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Turbo Question and Answer #9
What is compressor surge?

The surge region, located on the left-hand side of the compressor map (known as the surge line), is an area of flow instability typically caused by compressor inducer stall. The turbo should be sized so that the engine does not operate in the surge range. When turbochargers operate in surge for long periods of time, bearing failures may occur. When referencing a compressor map, the surge line is the line bordering the islands on their far left side.
Compressor surge is when the air pressure after the compressor is actually higher than what the compressor itself can physically maintain. This condition causes the airflow in the compressor wheel to back up, build pressure, and sometimes stall. In cases of extreme surge, the thrust bearings of the turbo can be destroyed, and will sometimes even lead to mechanical failure of the compressor wheel itself.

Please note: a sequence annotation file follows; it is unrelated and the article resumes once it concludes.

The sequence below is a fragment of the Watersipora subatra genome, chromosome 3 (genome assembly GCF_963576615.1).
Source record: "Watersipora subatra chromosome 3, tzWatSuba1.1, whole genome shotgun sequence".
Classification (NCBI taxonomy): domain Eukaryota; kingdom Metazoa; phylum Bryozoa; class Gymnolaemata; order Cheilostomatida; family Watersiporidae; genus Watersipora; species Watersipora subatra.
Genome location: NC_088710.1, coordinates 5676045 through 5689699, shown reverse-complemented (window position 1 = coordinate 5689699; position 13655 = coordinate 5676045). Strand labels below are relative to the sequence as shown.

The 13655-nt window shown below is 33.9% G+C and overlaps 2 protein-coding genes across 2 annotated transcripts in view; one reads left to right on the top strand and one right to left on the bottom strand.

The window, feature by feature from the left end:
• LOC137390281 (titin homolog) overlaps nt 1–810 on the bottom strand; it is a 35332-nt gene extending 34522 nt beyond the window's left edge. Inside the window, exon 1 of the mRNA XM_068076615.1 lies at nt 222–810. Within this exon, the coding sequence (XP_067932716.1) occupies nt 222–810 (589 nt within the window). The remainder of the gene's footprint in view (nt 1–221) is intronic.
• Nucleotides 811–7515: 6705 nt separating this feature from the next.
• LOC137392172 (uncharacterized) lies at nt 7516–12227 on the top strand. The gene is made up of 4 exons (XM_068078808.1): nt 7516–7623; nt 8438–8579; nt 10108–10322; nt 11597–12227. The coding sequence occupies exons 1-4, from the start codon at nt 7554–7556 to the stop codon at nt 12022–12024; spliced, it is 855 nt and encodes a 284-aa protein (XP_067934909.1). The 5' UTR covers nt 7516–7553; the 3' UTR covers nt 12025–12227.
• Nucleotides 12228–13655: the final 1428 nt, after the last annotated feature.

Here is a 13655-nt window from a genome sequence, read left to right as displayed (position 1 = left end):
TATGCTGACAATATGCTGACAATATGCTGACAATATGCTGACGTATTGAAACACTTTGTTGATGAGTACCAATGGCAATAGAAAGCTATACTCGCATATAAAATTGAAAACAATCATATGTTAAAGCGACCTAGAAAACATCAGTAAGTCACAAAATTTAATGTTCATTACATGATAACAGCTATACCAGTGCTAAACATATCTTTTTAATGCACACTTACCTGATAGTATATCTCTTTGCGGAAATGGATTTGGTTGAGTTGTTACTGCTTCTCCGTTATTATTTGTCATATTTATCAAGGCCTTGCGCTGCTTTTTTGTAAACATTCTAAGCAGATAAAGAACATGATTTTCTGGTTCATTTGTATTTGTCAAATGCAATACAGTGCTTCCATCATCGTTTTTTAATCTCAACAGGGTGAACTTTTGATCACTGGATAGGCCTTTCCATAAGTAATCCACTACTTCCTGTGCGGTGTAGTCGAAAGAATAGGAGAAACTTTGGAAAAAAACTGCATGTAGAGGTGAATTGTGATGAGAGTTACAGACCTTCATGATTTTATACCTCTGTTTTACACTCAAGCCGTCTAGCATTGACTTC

Common conditions that result in compressor surge on turbocharger gasoline engines are:
  • A compressor bypass valve is not integrated into the intake plumbing between the compressor outlet and throttle body
  • The outlet plumbing for the bypass valve is too small or restrictive
  • The turbo is too big for the application
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